Beacon Lesson Plan Library

Harry Potter Alive and Well In the Sorcerers Stone

Barbara Nedza


Want to make learning about an author's purpose more interesting and fun? In this activity the children brainstorm an author's purpose, and then they use their own imagination to draw pictures that illustrate what the purpose is.


The student identifies and discusses the author's purpose in text.


-One copy of HARRY POTTER AND THE SORCERER'S STONE by J.K. Rowling.Scholastic Press.USA.1996
-A small display table (a student's table would be fine)
-Enough material to cover the table (preferably soft and dark)
-One small box (shoe box would be fine)
-One can of spray paint (hot pink if available)
-One river rock approximately eight inches in size
-Teacher's chart paper for writing down the children's brainstorming
-Large marker to write on the chart paper with
-A copy of the worksheet for each child (see attached file)
-A variety of fine tipped colored markers for the children
-Colored pencils for the children
-Pencils for each child
-Background information on J.K. Rowling. See weblinks.
-An enlarged version of the student's worksheet


1. Introduce the book to the children.
2. Read the introduction on the back of the book, or read the information that you find on the inside flaps of the dust cover of the book to the class.
3. Discuss things that the children may already know about the author.
4. Read aloud to the class the book, Harry Potter and the Sorcerer's Stone, two chapters each day for three week prior to this activity.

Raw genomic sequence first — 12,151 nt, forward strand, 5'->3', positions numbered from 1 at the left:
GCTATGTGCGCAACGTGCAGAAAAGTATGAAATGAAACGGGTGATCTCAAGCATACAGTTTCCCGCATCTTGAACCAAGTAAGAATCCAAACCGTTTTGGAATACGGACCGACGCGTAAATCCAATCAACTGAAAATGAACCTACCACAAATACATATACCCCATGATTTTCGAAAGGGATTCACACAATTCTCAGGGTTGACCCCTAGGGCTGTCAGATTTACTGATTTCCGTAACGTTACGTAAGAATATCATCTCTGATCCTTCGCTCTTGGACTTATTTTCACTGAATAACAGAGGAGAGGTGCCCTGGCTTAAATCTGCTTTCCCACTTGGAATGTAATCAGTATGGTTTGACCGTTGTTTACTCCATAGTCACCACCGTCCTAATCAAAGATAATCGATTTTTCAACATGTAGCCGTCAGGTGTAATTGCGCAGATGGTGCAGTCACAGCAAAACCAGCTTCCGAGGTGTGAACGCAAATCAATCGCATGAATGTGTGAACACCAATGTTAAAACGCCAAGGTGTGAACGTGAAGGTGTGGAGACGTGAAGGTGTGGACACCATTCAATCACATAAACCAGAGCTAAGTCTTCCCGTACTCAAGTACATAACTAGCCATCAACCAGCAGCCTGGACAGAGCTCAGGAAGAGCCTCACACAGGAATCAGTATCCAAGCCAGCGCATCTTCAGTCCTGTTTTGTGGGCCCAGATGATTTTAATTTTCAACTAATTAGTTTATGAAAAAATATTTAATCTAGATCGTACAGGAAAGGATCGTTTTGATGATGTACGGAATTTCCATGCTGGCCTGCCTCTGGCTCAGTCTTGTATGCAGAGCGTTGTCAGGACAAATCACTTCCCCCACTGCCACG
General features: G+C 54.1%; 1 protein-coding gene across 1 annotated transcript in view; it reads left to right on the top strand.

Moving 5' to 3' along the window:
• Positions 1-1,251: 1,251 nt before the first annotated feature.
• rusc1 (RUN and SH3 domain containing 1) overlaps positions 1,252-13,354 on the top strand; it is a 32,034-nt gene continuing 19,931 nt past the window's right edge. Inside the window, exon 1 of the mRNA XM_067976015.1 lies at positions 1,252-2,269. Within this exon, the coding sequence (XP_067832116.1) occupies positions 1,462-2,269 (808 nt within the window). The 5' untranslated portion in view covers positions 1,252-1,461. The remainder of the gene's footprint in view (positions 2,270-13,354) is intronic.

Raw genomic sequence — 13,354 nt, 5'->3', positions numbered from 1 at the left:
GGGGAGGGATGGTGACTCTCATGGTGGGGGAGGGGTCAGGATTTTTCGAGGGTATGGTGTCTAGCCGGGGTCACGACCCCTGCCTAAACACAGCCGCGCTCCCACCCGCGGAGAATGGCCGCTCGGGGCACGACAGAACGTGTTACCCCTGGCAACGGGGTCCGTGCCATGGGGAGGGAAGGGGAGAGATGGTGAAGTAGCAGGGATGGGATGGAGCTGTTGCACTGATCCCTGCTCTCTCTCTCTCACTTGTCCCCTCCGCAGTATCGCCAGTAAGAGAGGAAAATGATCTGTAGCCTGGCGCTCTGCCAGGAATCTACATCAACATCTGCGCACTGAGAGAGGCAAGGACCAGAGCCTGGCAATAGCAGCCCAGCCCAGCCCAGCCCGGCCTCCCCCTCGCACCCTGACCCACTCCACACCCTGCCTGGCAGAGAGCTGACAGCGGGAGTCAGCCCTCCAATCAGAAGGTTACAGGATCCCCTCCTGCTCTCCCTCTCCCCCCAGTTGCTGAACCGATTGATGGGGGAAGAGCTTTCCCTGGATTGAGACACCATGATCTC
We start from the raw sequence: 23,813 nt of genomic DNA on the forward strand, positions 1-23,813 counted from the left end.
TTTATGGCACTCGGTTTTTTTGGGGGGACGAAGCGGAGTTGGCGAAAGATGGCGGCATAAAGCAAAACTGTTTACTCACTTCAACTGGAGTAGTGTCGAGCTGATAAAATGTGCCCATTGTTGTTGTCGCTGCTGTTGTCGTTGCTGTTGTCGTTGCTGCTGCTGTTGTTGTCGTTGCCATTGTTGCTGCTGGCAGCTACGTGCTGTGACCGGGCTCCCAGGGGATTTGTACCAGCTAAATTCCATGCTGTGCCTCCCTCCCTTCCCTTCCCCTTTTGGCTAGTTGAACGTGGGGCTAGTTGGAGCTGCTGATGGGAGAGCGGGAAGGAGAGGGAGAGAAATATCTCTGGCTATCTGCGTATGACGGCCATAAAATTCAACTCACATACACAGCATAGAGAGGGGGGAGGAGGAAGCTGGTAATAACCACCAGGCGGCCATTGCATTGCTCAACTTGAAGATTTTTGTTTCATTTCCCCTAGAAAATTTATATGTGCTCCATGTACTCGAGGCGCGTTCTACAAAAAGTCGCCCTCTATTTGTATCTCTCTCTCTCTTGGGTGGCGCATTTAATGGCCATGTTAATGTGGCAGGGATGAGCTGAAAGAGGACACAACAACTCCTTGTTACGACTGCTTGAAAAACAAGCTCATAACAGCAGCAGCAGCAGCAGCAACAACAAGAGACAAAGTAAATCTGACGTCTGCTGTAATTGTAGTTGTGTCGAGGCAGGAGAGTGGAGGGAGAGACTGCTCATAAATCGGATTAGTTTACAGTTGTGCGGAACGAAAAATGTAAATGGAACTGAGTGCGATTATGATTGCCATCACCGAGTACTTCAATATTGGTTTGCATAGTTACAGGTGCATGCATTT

5. Spray paint an eight-inch river rock hot pink.
6. Get enough soft dark material to cover the small display table.
7. Set up stone display before the children come into the classroom.
8. Duplicate a class set of student worksheets.
9. Hang a sheet of chart paper in a convenient place to write on, and for the children to be able to see easily.
10. Have the markers and colored pencils ready for the children to use.
11. Prepare a large version of the student's worksheet to put examples on.


1. This activity begins after the book has been read to the children.

2. On the day after you have finished reading the book, and before the children arrive for class, place a shoe box in the middle of a display table. Cover the table and the shoe box with the soft, dark material. Once you have covered the table, place the eight-inch river rock on the box in the center of the table.

3. Inform the students that today we are investigating the author's purpose in his or her writing. Explain that since they have just finished listening to the book HARRY POTTER AND THE SORCERER'S STONE, they will be discussing the author's purpose in that particular book. Inform the students that following the class discussion of the author's purpose, they will draw three different pictures of events in the book that illustrate their idea of the author's purpose. They will be expected to make an oral presentation in front of the class where they will present their ideas and illustrations to the class.

4. Ask the children if they know who wrote the book.

5. If the children do or do not remember the author's name, write her name, J.K. Rowling, on the chart paper.

6. Ask the children what they remember about the author from their previous discussion before the book was read to the class. Discuss any additional information that the children may have gained over the period of time that the book was being read in class, and then give the children some further background information on J.K. Rowling. See attachment for suggested questions. Use the websites to find further information out about Ms. Rowling.